Alexey Gromov commented to the Oil and Capital Internet portal about the EU ban on the supply of technologies and equipment for the LNG plants construction to Russia.
“The dependence of the Russian industry, especially large-tonnage LNG, on foreign technologies and equipment is quite high. For the main processes, Russian companies are completely dependent on imported technological solutions, and this was clear back in 2014. Everyone understood that it would be very difficult to quickly develop domestic analogues for Russia alone in the LNG segment. Therefore, the imposed sanctions are a serious blow to the Russian liquefaction industry. Given that we have not fully purchased equipment for projects already under construction, these sanctions will at least postpone the implementation of new plants.
The problem of import substitution of equipment for LNG production has existed since the introduction of the first sanctions in 2014 — 8 years have passed, and the progress in the development of relevant technologies in Russia is minimal. The complexity of an LNG plant, especially when built on platforms, as in the Russian Arctic, is comparable to building a spaceship. Therefore, it is difficult to quickly ensure import substitution.
We hope that NOVATEK has gained experience in technical cooperation with the French Total.
But it is not yet possible to say that we will be able to organize a full technological cycle of LNG production in Russia in the coming years. Therefore, Russia will be forced to revise its plans for the LNG industry development, adjust the timing of the commissioning of new projects. Perhaps some of them will have to be abandoned for a while.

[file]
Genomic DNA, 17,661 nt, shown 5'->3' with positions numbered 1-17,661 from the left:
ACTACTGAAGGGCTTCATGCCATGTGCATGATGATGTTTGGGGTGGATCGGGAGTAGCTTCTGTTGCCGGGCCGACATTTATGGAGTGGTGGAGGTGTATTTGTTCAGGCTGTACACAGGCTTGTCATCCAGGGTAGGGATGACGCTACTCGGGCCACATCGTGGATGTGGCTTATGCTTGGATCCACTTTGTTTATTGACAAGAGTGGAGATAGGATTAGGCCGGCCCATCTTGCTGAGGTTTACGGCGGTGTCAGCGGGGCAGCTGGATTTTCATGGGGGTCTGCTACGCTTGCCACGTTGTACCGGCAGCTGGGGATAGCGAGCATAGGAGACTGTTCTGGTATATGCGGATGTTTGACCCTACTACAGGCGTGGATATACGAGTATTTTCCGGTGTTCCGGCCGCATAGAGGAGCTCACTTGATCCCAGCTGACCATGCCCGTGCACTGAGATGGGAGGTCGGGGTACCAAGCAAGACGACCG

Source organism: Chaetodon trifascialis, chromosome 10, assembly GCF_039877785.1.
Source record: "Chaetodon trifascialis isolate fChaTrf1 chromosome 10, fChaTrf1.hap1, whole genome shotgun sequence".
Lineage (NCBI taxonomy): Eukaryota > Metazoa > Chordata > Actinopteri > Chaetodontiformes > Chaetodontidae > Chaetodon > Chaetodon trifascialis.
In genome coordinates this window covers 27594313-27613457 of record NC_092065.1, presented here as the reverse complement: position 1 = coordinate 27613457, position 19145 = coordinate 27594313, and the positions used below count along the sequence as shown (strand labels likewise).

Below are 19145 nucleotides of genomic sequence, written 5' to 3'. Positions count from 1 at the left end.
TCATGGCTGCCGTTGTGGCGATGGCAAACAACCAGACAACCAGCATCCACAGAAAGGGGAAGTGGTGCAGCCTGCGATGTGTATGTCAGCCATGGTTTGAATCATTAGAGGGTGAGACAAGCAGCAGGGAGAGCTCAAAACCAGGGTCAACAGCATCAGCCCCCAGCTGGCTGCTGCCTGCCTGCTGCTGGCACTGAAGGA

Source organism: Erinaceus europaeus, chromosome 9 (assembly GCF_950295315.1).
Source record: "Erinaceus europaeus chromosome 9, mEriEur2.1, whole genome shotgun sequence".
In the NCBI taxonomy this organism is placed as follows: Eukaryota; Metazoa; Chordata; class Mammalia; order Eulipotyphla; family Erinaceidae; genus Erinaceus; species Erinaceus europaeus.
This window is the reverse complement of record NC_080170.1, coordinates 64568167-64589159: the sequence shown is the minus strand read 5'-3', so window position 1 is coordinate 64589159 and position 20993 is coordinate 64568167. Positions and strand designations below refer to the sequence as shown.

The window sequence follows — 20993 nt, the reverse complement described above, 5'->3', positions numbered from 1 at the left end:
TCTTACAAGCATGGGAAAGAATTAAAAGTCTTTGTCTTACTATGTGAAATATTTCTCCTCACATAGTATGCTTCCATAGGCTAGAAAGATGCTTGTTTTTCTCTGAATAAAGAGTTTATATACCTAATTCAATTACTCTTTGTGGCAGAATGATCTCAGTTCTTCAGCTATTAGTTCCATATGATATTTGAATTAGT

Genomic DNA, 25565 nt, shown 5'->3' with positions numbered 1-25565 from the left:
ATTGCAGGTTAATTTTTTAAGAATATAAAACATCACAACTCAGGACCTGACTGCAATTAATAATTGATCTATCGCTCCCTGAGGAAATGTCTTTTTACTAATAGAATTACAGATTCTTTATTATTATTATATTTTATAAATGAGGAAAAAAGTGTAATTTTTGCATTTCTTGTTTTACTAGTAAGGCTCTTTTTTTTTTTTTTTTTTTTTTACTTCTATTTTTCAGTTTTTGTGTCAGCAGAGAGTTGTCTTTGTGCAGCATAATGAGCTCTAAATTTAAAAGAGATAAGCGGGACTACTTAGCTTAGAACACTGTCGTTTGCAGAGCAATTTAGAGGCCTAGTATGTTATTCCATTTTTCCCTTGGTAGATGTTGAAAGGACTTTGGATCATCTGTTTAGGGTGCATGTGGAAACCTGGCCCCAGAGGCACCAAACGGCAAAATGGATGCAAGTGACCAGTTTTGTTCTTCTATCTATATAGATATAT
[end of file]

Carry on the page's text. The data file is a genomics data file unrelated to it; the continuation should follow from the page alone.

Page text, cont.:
Russia's presence in the global LNG market will be reduced, but this will primarily be due to the global growth in the volume of gas liquefaction. In the next 5-7 years, the United States and Qatar are going to introduce new capacities. Russia will continue to liquefy approximately the volumes of LNG that it produces now.
Growth is only possible through Arctic LNG 2. Therefore, taking into account the implementation of LNG projects in other countries, it can be assumed that Russia's share in the world market will decrease in the medium term.
As for the European market, now there is not enough Russian liquefied gas on it. At the end of 2021, Russian companies supplied about 15 billion cubic meters of LNG to the EU, and this against the backdrop of exporting 145 billion of Russian pipeline gas. But from the point of view of the EU strategy for the transition to LNG, these sanctions also worsen the EU's economic opportunities. In the next two years, it was Russia that was supposed to increase LNG production in the world. That is, we see a course towards an accelerated and uncontested rejection of Russian gas in any of its state of aggregation.”
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